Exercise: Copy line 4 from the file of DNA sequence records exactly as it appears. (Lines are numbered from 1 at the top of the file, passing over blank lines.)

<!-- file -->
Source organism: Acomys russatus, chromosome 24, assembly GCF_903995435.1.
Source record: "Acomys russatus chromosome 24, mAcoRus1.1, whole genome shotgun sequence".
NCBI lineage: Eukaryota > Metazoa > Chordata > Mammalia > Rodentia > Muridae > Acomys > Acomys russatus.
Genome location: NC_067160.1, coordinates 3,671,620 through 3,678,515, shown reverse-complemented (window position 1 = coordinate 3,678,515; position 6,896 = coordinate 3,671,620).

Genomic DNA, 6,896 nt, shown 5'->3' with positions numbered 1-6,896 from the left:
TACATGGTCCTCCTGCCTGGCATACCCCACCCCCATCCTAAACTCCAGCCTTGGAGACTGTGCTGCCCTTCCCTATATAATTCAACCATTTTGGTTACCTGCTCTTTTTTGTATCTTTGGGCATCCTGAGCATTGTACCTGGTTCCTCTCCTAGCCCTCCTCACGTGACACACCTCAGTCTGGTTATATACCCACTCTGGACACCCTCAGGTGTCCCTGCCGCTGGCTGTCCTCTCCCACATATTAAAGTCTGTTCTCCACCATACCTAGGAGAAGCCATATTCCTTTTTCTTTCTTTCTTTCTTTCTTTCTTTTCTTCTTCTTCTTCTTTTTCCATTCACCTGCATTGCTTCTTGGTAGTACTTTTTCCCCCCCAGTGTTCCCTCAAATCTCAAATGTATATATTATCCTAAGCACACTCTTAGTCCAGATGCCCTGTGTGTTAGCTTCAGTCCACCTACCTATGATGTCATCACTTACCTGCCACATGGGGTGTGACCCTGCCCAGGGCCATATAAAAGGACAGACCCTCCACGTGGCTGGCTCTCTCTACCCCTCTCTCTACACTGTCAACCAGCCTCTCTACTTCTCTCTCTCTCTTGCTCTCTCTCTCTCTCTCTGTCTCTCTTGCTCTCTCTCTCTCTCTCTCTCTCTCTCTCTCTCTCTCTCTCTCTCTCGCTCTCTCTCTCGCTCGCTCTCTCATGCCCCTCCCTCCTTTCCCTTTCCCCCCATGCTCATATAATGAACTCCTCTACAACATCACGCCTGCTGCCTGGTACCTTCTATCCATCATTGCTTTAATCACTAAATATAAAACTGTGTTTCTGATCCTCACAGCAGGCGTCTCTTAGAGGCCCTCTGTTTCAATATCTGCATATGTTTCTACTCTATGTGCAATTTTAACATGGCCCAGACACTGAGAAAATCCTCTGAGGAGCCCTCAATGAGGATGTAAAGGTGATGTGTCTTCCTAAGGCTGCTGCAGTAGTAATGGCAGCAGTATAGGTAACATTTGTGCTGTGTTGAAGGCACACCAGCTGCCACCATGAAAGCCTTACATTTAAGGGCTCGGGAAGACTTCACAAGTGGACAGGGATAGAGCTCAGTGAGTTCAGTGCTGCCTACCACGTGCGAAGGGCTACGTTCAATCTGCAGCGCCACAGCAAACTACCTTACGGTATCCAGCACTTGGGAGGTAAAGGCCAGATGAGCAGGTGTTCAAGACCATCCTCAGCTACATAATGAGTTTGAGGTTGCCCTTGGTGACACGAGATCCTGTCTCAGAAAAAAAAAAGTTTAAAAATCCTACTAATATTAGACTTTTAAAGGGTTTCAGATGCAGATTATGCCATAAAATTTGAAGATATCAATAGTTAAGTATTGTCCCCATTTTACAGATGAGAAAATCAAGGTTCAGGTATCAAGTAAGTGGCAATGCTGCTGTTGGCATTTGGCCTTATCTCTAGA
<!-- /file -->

Genome location: NC_067160.1, coordinates 3,671,620 through 3,678,515, shown reverse-complemented (window position 1 = coordinate 3,678,515; position 6,896 = coordinate 3,671,620).